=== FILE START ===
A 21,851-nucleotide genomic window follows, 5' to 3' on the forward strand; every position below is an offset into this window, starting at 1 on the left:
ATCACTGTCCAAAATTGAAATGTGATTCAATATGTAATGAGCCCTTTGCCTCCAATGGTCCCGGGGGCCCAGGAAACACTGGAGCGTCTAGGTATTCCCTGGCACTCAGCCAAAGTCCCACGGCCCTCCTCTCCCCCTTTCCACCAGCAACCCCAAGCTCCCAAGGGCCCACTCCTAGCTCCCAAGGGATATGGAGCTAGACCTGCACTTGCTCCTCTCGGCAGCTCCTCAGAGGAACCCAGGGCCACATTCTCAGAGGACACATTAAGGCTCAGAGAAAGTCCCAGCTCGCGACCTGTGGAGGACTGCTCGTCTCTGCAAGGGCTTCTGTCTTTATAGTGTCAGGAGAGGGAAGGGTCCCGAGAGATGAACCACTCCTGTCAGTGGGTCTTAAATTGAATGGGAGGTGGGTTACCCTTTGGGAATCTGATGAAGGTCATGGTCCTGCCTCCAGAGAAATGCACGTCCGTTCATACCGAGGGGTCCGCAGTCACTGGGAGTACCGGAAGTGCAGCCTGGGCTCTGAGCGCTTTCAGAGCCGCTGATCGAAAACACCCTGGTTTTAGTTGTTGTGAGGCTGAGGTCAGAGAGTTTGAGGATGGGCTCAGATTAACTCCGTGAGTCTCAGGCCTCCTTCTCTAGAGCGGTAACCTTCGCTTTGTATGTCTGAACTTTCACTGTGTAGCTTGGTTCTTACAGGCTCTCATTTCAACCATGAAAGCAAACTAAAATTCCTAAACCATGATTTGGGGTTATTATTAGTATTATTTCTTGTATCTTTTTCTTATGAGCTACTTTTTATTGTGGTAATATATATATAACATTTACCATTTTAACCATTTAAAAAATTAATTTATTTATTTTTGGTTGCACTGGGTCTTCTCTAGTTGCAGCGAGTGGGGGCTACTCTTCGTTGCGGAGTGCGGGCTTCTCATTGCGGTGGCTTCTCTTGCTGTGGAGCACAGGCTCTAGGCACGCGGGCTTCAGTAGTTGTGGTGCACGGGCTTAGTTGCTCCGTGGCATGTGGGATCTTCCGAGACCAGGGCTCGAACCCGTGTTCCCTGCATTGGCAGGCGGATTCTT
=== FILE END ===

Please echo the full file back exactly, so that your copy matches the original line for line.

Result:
A 21,851-nucleotide genomic window follows, 5' to 3' on the forward strand; every position below is an offset into this window, starting at 1 on the left:
ATCACTGTCCAAAATTGAAATGTGATTCAATATGTAATGAGCCCTTTGCCTCCAATGGTCCCGGGGGCCCAGGAAACACTGGAGCGTCTAGGTATTCCCTGGCACTCAGCCAAAGTCCCACGGCCCTCCTCTCCCCCTTTCCACCAGCAACCCCAAGCTCCCAAGGGCCCACTCCTAGCTCCCAAGGGATATGGAGCTAGACCTGCACTTGCTCCTCTCGGCAGCTCCTCAGAGGAACCCAGGGCCACATTCTCAGAGGACACATTAAGGCTCAGAGAAAGTCCCAGCTCGCGACCTGTGGAGGACTGCTCGTCTCTGCAAGGGCTTCTGTCTTTATAGTGTCAGGAGAGGGAAGGGTCCCGAGAGATGAACCACTCCTGTCAGTGGGTCTTAAATTGAATGGGAGGTGGGTTACCCTTTGGGAATCTGATGAAGGTCATGGTCCTGCCTCCAGAGAAATGCACGTCCGTTCATACCGAGGGGTCCGCAGTCACTGGGAGTACCGGAAGTGCAGCCTGGGCTCTGAGCGCTTTCAGAGCCGCTGATCGAAAACACCCTGGTTTTAGTTGTTGTGAGGCTGAGGTCAGAGAGTTTGAGGATGGGCTCAGATTAACTCCGTGAGTCTCAGGCCTCCTTCTCTAGAGCGGTAACCTTCGCTTTGTATGTCTGAACTTTCACTGTGTAGCTTGGTTCTTACAGGCTCTCATTTCAACCATGAAAGCAAACTAAAATTCCTAAACCATGATTTGGGGTTATTATTAGTATTATTTCTTGTATCTTTTTCTTATGAGCTACTTTTTATTGTGGTAATATATATATAACATTTACCATTTTAACCATTTAAAAAATTAATTTATTTATTTTTGGTTGCACTGGGTCTTCTCTAGTTGCAGCGAGTGGGGGCTACTCTTCGTTGCGGAGTGCGGGCTTCTCATTGCGGTGGCTTCTCTTGCTGTGGAGCACAGGCTCTAGGCACGCGGGCTTCAGTAGTTGTGGTGCACGGGCTTAGTTGCTCCGTGGCATGTGGGATCTTCCGAGACCAGGGCTCGAACCCGTGTTCCCTGCATTGGCAGGCGGATTCTT